Love and Loss in Reading’s Ruins

“What’s here? A cup closed in my true love’s hand?” The audience looks on in silent sorrow as Romeo drinks the poison and Juliet stabs herself with a knife. I know this is coming of course, but that doesn’t stop me crying. I’m watching the most romantic of Shakespeare’s tragedies, misty-eyed, sitting on a fold-up chair within the ruins of Reading Abbey, in an outdoor … Continue reading Love and Loss in Reading’s Ruins

Theatre on the Rocks

My train hurtles through miles of open countryside, past fields of stubble and leafy green crops in straight lines. There’s long grass dotted with white blooms and yellow tufts and clouds of summer wildflowers float across the landscape like purple smoke. We whizz past sun-scorched farms, pigeons peck at corduroy soil and hay bales lie on the earth like massive half-corks. I close my eyes … Continue reading Theatre on the Rocks

Botanical Healing in Chelsea

Sunflowers helped clean the soil in Chernobyl by soaking up and storing radioactive particles in their roots, I discovered, as I pottered about reading the labels and smelling the lavender in London’s oldest botanical garden. During August’s respite from lockdown, I longed to go somewhere green and beautiful, to connect with the natural world for a few hours. Chelsea Physic Garden, home to over 5,000 … Continue reading Botanical Healing in Chelsea

Diana’s Memory Lives on in Hyde Park and Kensington Gardens

The wide path that stretches down the western edge of Hyde Park and Kensington Gardens is usually buzzing with tourists and crowds of young Londoners, but this summer it is quiet. Just a distant hum of traffic and the sound of leaves rustling in the wind, cyclists whirring quietly by and a trickle of runners and walkers. This is the snazzy side of the park … Continue reading Diana’s Memory Lives on in Hyde Park and Kensington Gardens

Along the Brook to Hambleden Village

The old church smelled like old church – a slight whiff of damp and ancient stone that the fresh air can’t reach because the doors stay closed to keep the jackdaws out. I sat alone in one of the few pews that weren’t blocked off by stacks of kneeling prayer cushions, made of tightly tapestried wool in an assortment of colourful designs. Saint Mary the … Continue reading Along the Brook to Hambleden Village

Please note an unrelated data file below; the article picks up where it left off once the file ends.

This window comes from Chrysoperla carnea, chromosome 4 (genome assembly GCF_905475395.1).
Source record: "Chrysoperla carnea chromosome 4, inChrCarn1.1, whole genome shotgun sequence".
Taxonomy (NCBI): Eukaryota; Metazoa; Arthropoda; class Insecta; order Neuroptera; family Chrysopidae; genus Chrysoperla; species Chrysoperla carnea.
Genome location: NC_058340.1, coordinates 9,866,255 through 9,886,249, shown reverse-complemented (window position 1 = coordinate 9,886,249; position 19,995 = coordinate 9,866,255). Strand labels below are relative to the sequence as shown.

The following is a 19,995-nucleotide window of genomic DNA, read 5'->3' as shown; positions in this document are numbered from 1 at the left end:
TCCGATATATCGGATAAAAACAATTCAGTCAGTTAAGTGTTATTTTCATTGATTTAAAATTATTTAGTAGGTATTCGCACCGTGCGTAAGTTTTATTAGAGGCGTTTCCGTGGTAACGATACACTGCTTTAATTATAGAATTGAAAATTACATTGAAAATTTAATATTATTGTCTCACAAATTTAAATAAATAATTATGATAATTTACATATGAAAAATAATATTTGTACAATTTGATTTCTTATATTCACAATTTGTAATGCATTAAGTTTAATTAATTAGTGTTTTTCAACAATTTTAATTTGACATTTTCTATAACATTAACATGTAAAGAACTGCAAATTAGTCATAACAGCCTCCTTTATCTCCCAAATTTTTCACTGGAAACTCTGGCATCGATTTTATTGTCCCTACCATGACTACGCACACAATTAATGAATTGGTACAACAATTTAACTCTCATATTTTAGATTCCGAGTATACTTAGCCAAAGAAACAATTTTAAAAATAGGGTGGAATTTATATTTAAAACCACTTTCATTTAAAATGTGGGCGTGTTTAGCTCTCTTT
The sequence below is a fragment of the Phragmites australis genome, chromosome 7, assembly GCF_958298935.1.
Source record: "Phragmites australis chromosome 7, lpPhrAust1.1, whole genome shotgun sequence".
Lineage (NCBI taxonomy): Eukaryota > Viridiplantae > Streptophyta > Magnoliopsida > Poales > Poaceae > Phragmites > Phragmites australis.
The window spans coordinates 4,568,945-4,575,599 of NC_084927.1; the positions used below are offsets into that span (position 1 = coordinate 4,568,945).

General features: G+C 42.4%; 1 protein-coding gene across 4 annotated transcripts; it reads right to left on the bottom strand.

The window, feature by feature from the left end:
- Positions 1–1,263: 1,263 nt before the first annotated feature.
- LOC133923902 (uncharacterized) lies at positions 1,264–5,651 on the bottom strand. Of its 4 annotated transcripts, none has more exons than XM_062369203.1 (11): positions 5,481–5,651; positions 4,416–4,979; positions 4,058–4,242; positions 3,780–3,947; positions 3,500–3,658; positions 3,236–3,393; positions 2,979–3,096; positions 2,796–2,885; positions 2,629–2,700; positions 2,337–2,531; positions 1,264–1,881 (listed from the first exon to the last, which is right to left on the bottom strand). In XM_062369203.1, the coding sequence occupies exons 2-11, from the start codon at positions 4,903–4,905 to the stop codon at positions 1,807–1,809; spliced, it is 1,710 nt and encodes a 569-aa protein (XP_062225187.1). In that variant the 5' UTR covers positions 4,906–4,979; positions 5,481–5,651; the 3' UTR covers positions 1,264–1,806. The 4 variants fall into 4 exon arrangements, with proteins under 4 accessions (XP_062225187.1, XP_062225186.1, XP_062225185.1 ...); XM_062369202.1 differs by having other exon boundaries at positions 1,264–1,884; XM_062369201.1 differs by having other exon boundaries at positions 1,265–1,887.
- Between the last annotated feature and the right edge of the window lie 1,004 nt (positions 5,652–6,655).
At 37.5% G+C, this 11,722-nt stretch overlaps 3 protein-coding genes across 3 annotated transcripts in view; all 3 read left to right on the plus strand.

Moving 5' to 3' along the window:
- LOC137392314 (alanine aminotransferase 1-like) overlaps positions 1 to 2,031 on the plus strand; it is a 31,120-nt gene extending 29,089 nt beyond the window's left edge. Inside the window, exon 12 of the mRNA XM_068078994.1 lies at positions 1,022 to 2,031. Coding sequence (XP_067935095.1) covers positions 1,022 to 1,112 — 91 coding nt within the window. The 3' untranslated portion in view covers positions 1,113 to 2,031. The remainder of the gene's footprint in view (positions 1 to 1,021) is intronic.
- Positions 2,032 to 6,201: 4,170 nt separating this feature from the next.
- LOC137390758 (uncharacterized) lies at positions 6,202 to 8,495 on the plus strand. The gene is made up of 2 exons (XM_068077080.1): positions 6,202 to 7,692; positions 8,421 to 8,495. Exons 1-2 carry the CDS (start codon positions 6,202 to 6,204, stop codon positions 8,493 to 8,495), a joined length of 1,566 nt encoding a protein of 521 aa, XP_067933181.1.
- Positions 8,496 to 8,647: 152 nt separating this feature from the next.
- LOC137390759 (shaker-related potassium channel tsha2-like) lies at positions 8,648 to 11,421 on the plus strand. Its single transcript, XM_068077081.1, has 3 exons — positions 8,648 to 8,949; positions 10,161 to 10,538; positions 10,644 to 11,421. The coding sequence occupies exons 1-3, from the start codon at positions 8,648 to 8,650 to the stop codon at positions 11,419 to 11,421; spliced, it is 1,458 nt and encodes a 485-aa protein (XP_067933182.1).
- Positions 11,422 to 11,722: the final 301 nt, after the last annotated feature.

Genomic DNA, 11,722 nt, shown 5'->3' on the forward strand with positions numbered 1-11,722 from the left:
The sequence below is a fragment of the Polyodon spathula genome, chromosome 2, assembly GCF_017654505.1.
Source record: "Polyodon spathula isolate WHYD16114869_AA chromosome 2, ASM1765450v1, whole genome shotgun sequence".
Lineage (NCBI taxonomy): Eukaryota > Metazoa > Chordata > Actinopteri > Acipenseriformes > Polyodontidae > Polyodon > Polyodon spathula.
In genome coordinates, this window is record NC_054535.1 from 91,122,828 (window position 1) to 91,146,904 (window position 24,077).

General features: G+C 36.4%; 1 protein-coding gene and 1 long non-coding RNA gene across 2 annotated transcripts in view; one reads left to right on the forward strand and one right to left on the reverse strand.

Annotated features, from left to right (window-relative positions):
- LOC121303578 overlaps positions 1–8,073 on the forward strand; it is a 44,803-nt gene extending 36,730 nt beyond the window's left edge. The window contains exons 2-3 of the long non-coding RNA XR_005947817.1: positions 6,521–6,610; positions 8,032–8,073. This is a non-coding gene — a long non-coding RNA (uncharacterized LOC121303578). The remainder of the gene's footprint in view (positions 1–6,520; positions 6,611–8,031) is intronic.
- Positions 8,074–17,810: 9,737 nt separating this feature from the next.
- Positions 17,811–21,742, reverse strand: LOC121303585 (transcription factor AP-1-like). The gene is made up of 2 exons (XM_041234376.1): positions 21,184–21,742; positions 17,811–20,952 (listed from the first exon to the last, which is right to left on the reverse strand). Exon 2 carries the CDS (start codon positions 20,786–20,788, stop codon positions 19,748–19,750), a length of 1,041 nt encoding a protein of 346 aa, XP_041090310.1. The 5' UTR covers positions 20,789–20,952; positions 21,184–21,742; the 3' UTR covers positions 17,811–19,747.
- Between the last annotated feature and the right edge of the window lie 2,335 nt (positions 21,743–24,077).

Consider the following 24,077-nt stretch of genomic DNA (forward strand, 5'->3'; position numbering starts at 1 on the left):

Waiting Patiently to Swim Across the Channel

I am on the riverbank at Aston, a tiny village near Henley, on a sunny Saturday morning. Surrounded by the green of wild hedgerows and overhanging trees, river reeds and fields on all sides. The Thames flows quietly by, glinting in the still air. Six women in swimsuits have just waded in, waist-deep, talking all at once about the size of their boobs and laughing … Continue reading Waiting Patiently to Swim Across the Channel

Shakespeare at the Globe

We all stop talking and turn to watch the cast of Twelfth Night sashay out on to the stage. I am visiting Shakespeare’s Globe on London’s South Bank – a replica of the Elizabethan playhouse where William Shakespeare was playwright, actor and co-owner between 1599 and 1613. A circular thatched roof covers the stage and three tiers of seats, but my £5 ticket has me standing … Continue reading Shakespeare at the Globe

Treasures of the British Library

Every book published in the UK and Ireland is deposited, catalogued and archived by the British Library at St Pancras in London. So, having just self-published my own book, I decided to go there and have a look around. The British Library receives around three million new books every year, along with a huge number of newspapers, maps, scripts, databases, music recordings, drawings, films, digital … Continue reading Treasures of the British Library